Western Kentucky University President Timothy Caboni announced Friday that he will take a pay cut and forego his performance bonuses amid the coronavirus pandemic, with the money going to benefit WKU’s need-based Opportunity Fund for students.
“We’re a family, and I know that our students and our families are struggling, and suffering, financially. You look around our community and we know that people are under great fiscal stress,” Caboni told the university’s Board of Regents as they met online for committee meetings Friday.
Caboni said he will take a 10 percent pay cut and will forego “all of the bonuses afforded to me.” Caboni’s salary is $416,016, resulting in a cut of $41,601.60.
“All of this is going to be directed to support the Opportunity Fund and our students and our families who are in need,” he said.
Caboni added that he’s also asked campus vice presidents and chief officers, with Provost Cheryl Stevens among them, to take similar 10 percent reductions in salary.
“I am proud of the overwhelmingly positive response from them,” he said.
Additionally, WKU Athletic Director Todd Stewart, men’s basketball coach Rick Stansbury and football coach Tyson Helton will “all be reducing their salaries by 10 percent as well, all to help our students.”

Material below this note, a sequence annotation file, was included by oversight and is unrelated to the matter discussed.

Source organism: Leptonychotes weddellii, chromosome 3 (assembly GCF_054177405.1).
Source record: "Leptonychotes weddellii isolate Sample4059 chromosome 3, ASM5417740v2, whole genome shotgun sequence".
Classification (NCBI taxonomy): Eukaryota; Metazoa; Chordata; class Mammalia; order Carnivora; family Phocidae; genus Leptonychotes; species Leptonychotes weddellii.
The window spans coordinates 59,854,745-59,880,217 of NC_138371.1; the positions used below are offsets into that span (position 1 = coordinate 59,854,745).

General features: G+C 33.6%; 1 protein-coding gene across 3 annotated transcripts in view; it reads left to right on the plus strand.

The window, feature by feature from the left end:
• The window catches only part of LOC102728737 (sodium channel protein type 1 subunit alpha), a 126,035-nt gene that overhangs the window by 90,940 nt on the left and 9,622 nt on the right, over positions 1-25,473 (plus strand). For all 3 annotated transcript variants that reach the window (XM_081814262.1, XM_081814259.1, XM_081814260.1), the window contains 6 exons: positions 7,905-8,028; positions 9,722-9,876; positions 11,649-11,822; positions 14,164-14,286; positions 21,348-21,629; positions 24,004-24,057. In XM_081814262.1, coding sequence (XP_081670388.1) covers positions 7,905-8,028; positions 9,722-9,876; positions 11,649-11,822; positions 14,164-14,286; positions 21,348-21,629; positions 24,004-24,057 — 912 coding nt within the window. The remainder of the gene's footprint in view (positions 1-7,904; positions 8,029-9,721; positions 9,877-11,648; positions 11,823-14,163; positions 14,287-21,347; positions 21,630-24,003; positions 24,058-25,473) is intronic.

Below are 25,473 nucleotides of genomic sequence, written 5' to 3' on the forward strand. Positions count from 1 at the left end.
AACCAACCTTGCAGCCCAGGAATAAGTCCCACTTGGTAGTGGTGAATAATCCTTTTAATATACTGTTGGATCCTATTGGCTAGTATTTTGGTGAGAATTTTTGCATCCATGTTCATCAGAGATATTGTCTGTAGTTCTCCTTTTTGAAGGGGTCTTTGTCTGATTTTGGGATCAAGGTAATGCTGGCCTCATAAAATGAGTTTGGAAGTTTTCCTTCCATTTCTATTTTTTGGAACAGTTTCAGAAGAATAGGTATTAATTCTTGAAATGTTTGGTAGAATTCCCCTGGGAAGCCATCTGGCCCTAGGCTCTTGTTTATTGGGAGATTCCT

With the adjustments, Helton’s salary of $800,000 before bonuses and incentives will fall to $720,000 annually. Stansbury’s $750,000 salary will drop to $675,000, and Stewart’s annual salary will go from $270,000 annually to $243,000.
“Crises show the true nature of organizations,” Caboni said. He announced the news while giving a report to WKU’s Board of Regents on the university’s COVID-19 response.
Weeks ago, the university opted to extend its spring break an additional week and transition to distance learning, which it has now extended throughout the spring semester by canceling in-person classes. In that time, Caboni said, WKU has transitioned 2,500 in-person course sections to remote learning formats. At least 600 faculty members attended 29 training sessions to make that happen.
“We’ve conducted 700 hours of Zoom and Blackboard training, and our faculty have worked over 20,000 overtime hours to make this transition (possible),” Caboni said.
“... I think that when we come through this together on the other side, we’re going to be an even stronger institution because of it,” he said.
Caboni also announced that campus groups will soon begin assembling plans to reopen WKU in the fall.
“On Monday, we’re going to announce how we put plans in place to restart WKU in August,” he said, describing “terrific uncertainty” ahead. “No matter what happens, we’re not going to operate this August the way we did last August, but we will be prepared for every eventuality.”
– Daily News WKU athletics reporter Elliott Pratt contributed to this report.